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Pitchfork Festival Saturday: Sleigh Bells, Hot Chip And The Benevolence Of God

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CHICAGO -- After half an hour of midday driving rain that sent concert-goers scrambling for cover under tents, and with the sun tentatively reappearing through the Chicago clouds above Union Park, indie pop band Cults emerged on stage to check their microphones and, instead of the traditional "One two one two mic check one two," said this:

"Fuck the rain! Fuck the rain! And fuck that church over there" -- gesturing to a cathedral that overlooks the concert grounds -- "that gave us the rain!"

Though Cults does not play punk rock n' roll -- and nary a true punk band appeared on Saturday's bill -- that punk spirit inspired and informed the best performances on the second day of Pitchfork's indie music festival here in Chicago. Great emerging independent music -- the calling card of influential music review website Pitchfork, the sponsor of this three-day festival -- is nothing if not disruptive, and the most impressive acts here were more like jolts to the brain than pleasant Saturday afternoon listening experiences.

Cults, for example, appeared on the other side of a mid-day thunderstorm and got the crowd dancing and tapping their rain boots against the mud. The band's best and most famous song -- the ironically-titled (because of the taunting rain, you see) "Go Outside" -- especially seemed to rouse the crowd out of its drenched stupor and essentially kicked off the festival. (There were performances before Cults, of course -- angry rockers Cloud Nothings and the wispy, hypnotic Atlas Sound, whose set was cut short by the rain -- but here was the true beginning of the day.)

God and the weather cooperated for the remainder of Saturday, and the headlining acts almost universally thrived and bewitched the audience. California-based DJ Flying Lotus mixed samples of Lil Wayne and Kanye West into his own dirty, propulsive beats, setting a throng of captive sun-drenched -- and, yes, almost all white -- Pitchfork patrons dancing. Wild Flag -- an all-female, balls-to-the-wall rock band led by Portlandia star (and former Sleater-Kinney guitarist) Carrie Brownstein -- began with a stunning cover of the 1977 Television classic "See No Evil" and then powered through a much-applauded, riff-heavy set of straight and sincere rock n' roll tunes.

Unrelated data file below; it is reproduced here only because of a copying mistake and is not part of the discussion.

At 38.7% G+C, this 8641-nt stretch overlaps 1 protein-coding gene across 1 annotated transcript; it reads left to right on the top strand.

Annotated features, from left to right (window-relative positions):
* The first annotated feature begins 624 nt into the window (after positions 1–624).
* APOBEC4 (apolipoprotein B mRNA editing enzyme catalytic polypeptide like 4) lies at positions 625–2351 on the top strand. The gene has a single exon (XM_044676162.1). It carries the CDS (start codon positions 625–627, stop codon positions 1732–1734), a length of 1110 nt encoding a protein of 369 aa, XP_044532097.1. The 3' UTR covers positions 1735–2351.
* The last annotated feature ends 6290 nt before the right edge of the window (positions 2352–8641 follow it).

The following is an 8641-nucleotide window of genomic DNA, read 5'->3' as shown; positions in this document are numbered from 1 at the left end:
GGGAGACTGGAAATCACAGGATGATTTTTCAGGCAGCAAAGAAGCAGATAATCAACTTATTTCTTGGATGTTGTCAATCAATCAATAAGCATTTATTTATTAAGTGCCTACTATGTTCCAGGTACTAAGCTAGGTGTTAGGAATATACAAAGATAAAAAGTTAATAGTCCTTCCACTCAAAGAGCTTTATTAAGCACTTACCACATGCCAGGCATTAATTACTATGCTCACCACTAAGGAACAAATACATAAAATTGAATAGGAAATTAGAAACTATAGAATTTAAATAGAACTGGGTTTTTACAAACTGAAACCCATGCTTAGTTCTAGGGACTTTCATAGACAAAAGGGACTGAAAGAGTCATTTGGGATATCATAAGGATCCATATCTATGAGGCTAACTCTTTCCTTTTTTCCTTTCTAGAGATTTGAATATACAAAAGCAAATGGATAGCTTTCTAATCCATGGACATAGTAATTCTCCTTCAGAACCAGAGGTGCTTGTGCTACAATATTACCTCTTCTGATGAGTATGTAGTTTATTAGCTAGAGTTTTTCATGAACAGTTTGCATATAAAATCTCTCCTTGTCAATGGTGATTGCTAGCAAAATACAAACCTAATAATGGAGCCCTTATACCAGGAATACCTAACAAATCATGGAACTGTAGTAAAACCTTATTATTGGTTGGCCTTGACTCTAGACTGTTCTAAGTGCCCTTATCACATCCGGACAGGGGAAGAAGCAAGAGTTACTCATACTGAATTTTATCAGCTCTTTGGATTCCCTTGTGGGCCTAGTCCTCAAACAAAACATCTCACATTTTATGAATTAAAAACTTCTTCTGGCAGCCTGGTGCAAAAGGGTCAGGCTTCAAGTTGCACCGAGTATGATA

On the main stage, the endlessly-discussed Sleigh Bells -- whose curious mixture of Southern rap beats, AC/DC guitar riffs, and crowd-pumping female vocals led at least one writer to call them "the only band that matters" -- gave the day's most memorable and successful performance. Lead singer Alexis Krauss, in jean short cutoffs, fingerless leather gloves, and a sleeveless white tee, had a sweat-drenched and excitable crowd jumping, moshing and crowd-surfing to the beats of its propellant, stadium-ready rock. The set was draining, and given the enormous character of the music and the audience's enthusiasm combined, it almost felt as though the day should have ended then, after six hours of music on three stages, and all of us weighed down in clothes heavy with dried rain and sweat.

There were a few acts that followed, alas, though the crowd seemed sapped. The dance-friendly indie stalwarts Hot Chip wound through a set of classics to the delighted-yet-not-quite-dancing thousands who watched; up-and-coming shock rapper Danny Brown brought some swagger to his set on the side stage, though the audience was more slack-jawed or scandalized than energized. Headliners Godspeed You Black Emperor begin their set with 10 minutes of a single, droning violin note -- twilight approaching, thousands giving up on standing and lying down on towels and blankets -- before slowly building into its cosmically large post-rock. The songs were epic -- the band's two tunes lasted well over 25 minutes apiece -- but they felt like lullabies or exit music for a film so late in the night. The park was littered with Heineken beer cups, plastic Vodka flasks, Vitamin water bottles, discarded cardboard taco trays, cigarette butts, and the enormity of Godspeed's climactic final song well approximates the largeness of the three-stage day.

If God is to be blamed for the afternoon rain, then so too should He be praised for keeping the skies clear for the rest of the night, for a satisfying Saturday of rowdy, varying indie acts.

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